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OR Legislature: Kudos for a Tough Session

June 30, 2009

SALEM, Ore. - That huge sigh of relief you may hear today is from the Salem area: it's the sound of Oregon legislators, ending their session on the last day of the fiscal year. For labor groups, gains include the "Worker Freedom Act," to keep politics and religion out of workplace meetings. They also approve of higher tax rates for higher-income Oregonians. Oregon AFL-CIO President Tom Chamberlain is pleased that businesses will shoulder a greater share of the state's tax burden.

"I think the legislature did a great job, in light of being in the worst recession since the 1930s. They passed legislation that'll create jobs, they've passed the most comprehensive health care reform in the country; and they tackled a major issue when they tried to implement - and did implement - tax fairness."

Chamberlain notes that the session was also very contentious - with the business community charging that many of the changes will kill jobs by making it harder for companies to make a profit.

Homeowners and renters got some relief from lawmakers. They increased the document fee on property transactions, with the money going into a state fund to build and refurbish affordable housing. And the cuts to emergency housing and homeless programs were not as deep as had been expected, according to Orion Lumiere, development and communications director with the Oregon Opportunity Network.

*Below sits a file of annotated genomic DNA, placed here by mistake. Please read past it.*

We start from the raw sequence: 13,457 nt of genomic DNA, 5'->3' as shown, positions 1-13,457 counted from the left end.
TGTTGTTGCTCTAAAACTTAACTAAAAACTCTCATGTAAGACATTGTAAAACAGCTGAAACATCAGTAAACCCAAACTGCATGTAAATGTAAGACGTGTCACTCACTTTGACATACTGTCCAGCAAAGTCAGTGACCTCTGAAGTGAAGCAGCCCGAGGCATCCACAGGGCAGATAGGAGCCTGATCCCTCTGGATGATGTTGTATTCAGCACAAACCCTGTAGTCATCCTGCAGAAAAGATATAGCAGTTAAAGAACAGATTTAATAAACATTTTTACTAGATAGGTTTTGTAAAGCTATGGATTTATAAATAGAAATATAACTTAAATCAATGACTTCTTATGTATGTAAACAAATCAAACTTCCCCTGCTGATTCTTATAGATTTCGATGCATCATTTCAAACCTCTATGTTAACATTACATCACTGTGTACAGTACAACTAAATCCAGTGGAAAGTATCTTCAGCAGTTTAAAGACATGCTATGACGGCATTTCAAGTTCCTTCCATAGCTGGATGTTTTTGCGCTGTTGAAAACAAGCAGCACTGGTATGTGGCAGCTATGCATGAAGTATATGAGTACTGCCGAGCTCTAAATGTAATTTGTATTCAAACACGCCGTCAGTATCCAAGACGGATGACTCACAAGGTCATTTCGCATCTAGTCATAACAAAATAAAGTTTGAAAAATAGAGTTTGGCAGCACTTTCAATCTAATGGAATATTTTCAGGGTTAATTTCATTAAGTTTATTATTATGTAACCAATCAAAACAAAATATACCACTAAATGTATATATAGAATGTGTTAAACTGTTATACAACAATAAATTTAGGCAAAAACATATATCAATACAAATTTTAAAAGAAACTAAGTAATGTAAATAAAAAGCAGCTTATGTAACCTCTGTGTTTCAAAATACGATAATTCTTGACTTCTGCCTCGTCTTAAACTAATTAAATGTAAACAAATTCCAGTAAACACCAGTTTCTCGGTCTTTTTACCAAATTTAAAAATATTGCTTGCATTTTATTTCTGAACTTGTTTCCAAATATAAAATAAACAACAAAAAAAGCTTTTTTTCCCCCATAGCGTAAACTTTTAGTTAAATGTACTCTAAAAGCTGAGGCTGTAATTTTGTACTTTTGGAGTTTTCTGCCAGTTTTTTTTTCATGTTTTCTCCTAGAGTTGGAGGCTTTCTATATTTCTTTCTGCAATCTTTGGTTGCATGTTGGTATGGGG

"We're thrilled that the legislature acted to preserve and expand housing opportunity as much as they were able to in Oregon. They had to work very hard to find resources in this economy to maintain stability for families, and they did that."

The Oregon Food Bank Network received more state support from lawmakers, and 16,000 more kids will be able to eat school breakfasts this fall, free of charge. Jon Stubenvoll, advocacy director with the Food Bank, says the poor will also benefit from other budget decisions that were made.

"There are a whole host of human services that are important to hunger, even though they may not be directly related - things like senior services, health care, and, obviously, homelessness programs. In a very difficult budget year, the Oregon legislature has found a way to make fighting hunger a priority."

The Oregon Health Fund Board's hard work and public meetings paid off, with its recommendations providing the outline for completely revamping the state health-care system. Martin Taylor, health policy senior manager with CareOregon, says it puts the state at the forefront of health care reform.

"Oh, it's tremendously exciting - and it gives the federal government some demonstration that, around the country, the public not only is ready for these kinds of changes, but that there are places to draw knowledge and inspiration from, and Oregon is clearly one of those now."

The 75th Oregon Legislature began its session January 12, and before you know it, they'll be at it again in Salem.

Chris Thomas, Public News Service - OR